How to Become a Sheriff

How to become a SheriffA sworn sheriff’s deputy is committed to protecting life and property through the enforcement of all applicable laws and statutes within their jurisdiction. Specific duties include, investigating crimes, apprehending and interviewing suspects, and making arrests in applicable situations.

Unlike municipal police officers, sheriff’s deputies are also typically tasked with running a county’s jail complex, and ensuring courtroom security. Additionally, sheriff’s deputies are responsible for completing case reports, maintaining chains of evidence, and appearing in court to give testimony. A sheriff’s deputy can expect their work environment to be active and, at times, may be extremely stressful.

Qualifications

Each county establishes its own requirements for hiring deputies however; one can expect that certain minimal, general qualifications will be required, which include having to be a United States citizen, a high school graduate, or equivalent, have reached the age of 21 and holding a valid driver’s license.

Perhaps more important, given the nature of the position, a strong moral character is expected, and demonstrated by through a conviction record that is bereft of felonies, and past indications of drug abuse. Applicants who have previously served in the military will need to demonstrate that they received an honorable discharge upon leaving the service.

Experience

Needless to say, it’s difficult to garner that much experience in community policing when you’re not a community police officer. As such, experience is rarely a requirement but it’s always welcomed. That said, those who apply with experience under their belt typically have earned it by serving on another police force or in the military. As mentioned, if the latter is the case, then they would need to show that they have left the service with an honorable discharge. Many forces offer a Police Explorer program, which gives young acolytes the chance to explore careers in law enforcement while working with sworn officers as they perform their duties.

Education Requirements

As mentioned, applicants are expected to have completed either high school, or received their G.E.D. equivalent as the minimal standard for entry into most departments. That said, specialized training in law enforcement is typically learned at formalized training programs that entails courses in a basic law enforcement academy.

Once they graduate from the police academy, neophyte deputies are paired with experienced patrol officers who provide continued training as the new officers apply what they learned in the classroom to real world circumstances out on the street. For those deputies seeking continuing education, the option of pursuing an Associates of Arts degree in Criminal Justice is always open to buttress their educational credentials. Depending on the force being applied to, those who aspire to earning a detectives’s shield might need to earn a bachelor’s degree in law, criminology, or criminal justice before being assigned those additional tasks.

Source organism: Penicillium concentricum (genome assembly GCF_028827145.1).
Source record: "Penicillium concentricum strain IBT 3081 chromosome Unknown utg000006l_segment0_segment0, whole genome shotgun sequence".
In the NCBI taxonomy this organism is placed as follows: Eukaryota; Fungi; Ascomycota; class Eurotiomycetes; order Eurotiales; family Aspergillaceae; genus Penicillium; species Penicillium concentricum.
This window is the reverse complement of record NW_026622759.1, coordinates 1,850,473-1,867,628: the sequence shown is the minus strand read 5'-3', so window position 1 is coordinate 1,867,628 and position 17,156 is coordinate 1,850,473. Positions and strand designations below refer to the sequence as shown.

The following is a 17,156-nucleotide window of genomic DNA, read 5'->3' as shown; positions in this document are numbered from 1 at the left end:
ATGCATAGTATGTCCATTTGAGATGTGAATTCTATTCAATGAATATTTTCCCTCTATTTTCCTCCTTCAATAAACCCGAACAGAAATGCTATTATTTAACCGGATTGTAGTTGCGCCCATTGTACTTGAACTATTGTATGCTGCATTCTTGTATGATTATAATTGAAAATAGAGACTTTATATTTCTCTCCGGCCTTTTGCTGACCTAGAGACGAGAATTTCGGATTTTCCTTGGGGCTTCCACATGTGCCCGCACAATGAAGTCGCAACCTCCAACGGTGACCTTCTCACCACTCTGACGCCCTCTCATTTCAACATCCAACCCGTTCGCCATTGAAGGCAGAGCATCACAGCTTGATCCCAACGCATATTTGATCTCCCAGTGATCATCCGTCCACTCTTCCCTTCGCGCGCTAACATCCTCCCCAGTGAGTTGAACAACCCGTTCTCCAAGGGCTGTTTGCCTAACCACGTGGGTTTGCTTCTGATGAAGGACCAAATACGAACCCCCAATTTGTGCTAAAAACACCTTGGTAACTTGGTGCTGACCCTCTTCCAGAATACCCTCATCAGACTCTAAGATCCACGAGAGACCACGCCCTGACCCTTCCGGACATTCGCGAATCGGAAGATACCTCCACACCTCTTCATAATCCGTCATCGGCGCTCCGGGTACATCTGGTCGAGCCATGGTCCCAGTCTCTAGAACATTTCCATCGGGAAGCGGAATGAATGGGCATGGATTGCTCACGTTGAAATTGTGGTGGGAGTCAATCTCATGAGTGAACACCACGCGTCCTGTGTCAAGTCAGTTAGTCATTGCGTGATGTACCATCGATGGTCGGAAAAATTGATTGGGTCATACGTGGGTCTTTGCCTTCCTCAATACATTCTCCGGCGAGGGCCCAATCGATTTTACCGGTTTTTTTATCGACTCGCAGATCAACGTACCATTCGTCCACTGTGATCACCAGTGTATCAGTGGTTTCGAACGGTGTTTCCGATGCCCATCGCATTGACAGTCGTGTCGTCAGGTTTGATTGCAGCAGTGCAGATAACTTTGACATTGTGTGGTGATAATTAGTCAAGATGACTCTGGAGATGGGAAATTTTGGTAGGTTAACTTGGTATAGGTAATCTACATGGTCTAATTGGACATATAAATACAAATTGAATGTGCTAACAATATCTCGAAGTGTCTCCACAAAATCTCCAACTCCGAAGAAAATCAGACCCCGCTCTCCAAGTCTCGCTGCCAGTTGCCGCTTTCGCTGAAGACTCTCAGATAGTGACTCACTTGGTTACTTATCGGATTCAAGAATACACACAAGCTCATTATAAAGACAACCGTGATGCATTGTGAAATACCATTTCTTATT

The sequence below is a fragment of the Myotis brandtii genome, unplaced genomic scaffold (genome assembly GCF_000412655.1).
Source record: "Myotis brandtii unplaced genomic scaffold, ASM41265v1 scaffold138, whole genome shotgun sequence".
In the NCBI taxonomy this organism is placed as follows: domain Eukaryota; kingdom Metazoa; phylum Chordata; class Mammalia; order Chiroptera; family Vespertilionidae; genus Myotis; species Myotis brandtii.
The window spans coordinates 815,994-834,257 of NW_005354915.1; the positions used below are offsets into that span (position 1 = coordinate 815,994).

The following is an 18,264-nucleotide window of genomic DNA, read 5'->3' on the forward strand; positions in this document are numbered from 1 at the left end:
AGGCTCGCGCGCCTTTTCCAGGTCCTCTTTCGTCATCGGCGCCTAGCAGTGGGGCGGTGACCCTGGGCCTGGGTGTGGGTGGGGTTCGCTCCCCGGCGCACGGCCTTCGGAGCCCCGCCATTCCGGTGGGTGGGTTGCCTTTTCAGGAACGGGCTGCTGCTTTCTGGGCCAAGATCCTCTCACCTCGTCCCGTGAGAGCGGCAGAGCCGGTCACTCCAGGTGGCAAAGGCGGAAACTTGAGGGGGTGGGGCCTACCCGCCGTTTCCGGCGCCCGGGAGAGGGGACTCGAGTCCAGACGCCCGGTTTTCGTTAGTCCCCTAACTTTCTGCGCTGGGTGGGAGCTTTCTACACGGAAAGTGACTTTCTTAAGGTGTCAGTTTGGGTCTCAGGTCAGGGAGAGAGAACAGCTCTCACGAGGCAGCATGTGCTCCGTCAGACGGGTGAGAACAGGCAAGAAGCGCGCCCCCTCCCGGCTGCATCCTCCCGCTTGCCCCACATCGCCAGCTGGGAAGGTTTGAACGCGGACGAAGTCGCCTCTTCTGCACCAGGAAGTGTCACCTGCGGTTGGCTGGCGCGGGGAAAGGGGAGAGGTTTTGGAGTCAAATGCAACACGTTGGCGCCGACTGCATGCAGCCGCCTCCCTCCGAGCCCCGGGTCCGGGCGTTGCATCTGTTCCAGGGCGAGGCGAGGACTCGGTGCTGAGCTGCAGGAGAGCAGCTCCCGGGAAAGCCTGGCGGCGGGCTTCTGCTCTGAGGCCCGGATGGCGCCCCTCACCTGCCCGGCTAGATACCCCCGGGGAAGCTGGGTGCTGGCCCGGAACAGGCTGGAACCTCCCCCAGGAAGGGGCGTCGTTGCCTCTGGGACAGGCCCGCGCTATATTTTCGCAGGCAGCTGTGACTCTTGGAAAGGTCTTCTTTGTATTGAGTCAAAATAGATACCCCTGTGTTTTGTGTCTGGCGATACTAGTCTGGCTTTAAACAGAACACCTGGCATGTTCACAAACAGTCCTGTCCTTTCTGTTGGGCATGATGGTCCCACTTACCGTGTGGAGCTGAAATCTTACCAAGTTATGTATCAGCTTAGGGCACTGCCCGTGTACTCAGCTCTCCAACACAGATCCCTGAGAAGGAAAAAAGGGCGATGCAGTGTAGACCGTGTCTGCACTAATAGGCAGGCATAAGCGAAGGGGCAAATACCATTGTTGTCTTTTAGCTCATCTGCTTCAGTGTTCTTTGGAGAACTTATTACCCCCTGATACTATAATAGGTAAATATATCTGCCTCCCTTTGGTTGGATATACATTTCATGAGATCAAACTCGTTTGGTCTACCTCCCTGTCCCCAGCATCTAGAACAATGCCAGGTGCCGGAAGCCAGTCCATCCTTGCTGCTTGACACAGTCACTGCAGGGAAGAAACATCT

For deputies who are looking to climb up the command ladder, coursework and degrees in business management, or industrial relations might prove an excellent choice to learn about the dynamics of running a large bureaucratic concern, budgets, scheduling, and resource management.

Compensation

According to the United States Bureau of Labor Statistics (BLS), compensation packages for officers vary widely by region. The leading states for compensation include: New Jersey ($84,930), California ($84,320), Alaska ($72,240), Washington ($68,920), and New York ($68,520). These amounts indicate the annual mean wage of police and sheriff’s patrol officers as of May 2012.

Not all compensation packages are created equal, however. The BLS data points out that in wide swaths of territory, particularly in the southeast; officer’s annual mean salary is considerably scaled down with incomes reported in the $27,260 to $41,300 range.

Job Outlook

For obvious reasons, the primary employer of new police officers is local, state, and national government bodies. Although municipal budget crunches throughout the nation have led to uncertainty about hiring quotas in many Human Resource offices, the BLM data indicates that employment opportunities for patrol officers will not only remain stable, but are also slated to grow by a modest 7% over the next decade. Applicants are encouraged to contact the departments they are seeking to join to see about the current status of their hiring posture.

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